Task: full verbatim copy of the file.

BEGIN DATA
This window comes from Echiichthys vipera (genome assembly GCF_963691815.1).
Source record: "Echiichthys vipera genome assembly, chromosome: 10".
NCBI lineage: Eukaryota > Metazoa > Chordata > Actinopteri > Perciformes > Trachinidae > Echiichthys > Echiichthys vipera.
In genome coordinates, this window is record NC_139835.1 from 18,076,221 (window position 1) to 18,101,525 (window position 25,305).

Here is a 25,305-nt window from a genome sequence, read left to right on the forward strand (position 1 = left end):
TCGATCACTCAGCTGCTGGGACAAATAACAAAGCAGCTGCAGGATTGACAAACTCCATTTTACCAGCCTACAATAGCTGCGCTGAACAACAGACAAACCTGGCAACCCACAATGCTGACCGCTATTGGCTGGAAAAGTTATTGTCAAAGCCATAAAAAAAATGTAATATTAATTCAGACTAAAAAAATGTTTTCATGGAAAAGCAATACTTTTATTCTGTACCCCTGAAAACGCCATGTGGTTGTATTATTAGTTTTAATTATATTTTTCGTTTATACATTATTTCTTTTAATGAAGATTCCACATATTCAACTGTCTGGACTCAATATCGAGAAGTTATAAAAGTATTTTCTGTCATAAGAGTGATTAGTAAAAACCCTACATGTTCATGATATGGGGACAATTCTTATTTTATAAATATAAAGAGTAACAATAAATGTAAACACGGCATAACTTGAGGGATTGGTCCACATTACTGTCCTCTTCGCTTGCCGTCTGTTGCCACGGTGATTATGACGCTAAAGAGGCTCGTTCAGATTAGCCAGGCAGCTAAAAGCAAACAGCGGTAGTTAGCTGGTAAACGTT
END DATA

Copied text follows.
This window comes from Echiichthys vipera (genome assembly GCF_963691815.1).
Source record: "Echiichthys vipera genome assembly, chromosome: 10".
NCBI lineage: Eukaryota > Metazoa > Chordata > Actinopteri > Perciformes > Trachinidae > Echiichthys > Echiichthys vipera.
In genome coordinates, this window is record NC_139835.1 from 18,076,221 (window position 1) to 18,101,525 (window position 25,305).

Here is a 25,305-nt window from a genome sequence, read left to right on the forward strand (position 1 = left end):
TCGATCACTCAGCTGCTGGGACAAATAACAAAGCAGCTGCAGGATTGACAAACTCCATTTTACCAGCCTACAATAGCTGCGCTGAACAACAGACAAACCTGGCAACCCACAATGCTGACCGCTATTGGCTGGAAAAGTTATTGTCAAAGCCATAAAAAAAATGTAATATTAATTCAGACTAAAAAAATGTTTTCATGGAAAAGCAATACTTTTATTCTGTACCCCTGAAAACGCCATGTGGTTGTATTATTAGTTTTAATTATATTTTTCGTTTATACATTATTTCTTTTAATGAAGATTCCACATATTCAACTGTCTGGACTCAATATCGAGAAGTTATAAAAGTATTTTCTGTCATAAGAGTGATTAGTAAAAACCCTACATGTTCATGATATGGGGACAATTCTTATTTTATAAATATAAAGAGTAACAATAAATGTAAACACGGCATAACTTGAGGGATTGGTCCACATTACTGTCCTCTTCGCTTGCCGTCTGTTGCCACGGTGATTATGACGCTAAAGAGGCTCGTTCAGATTAGCCAGGCAGCTAAAAGCAAACAGCGGTAGTTAGCTGGTAAACGTT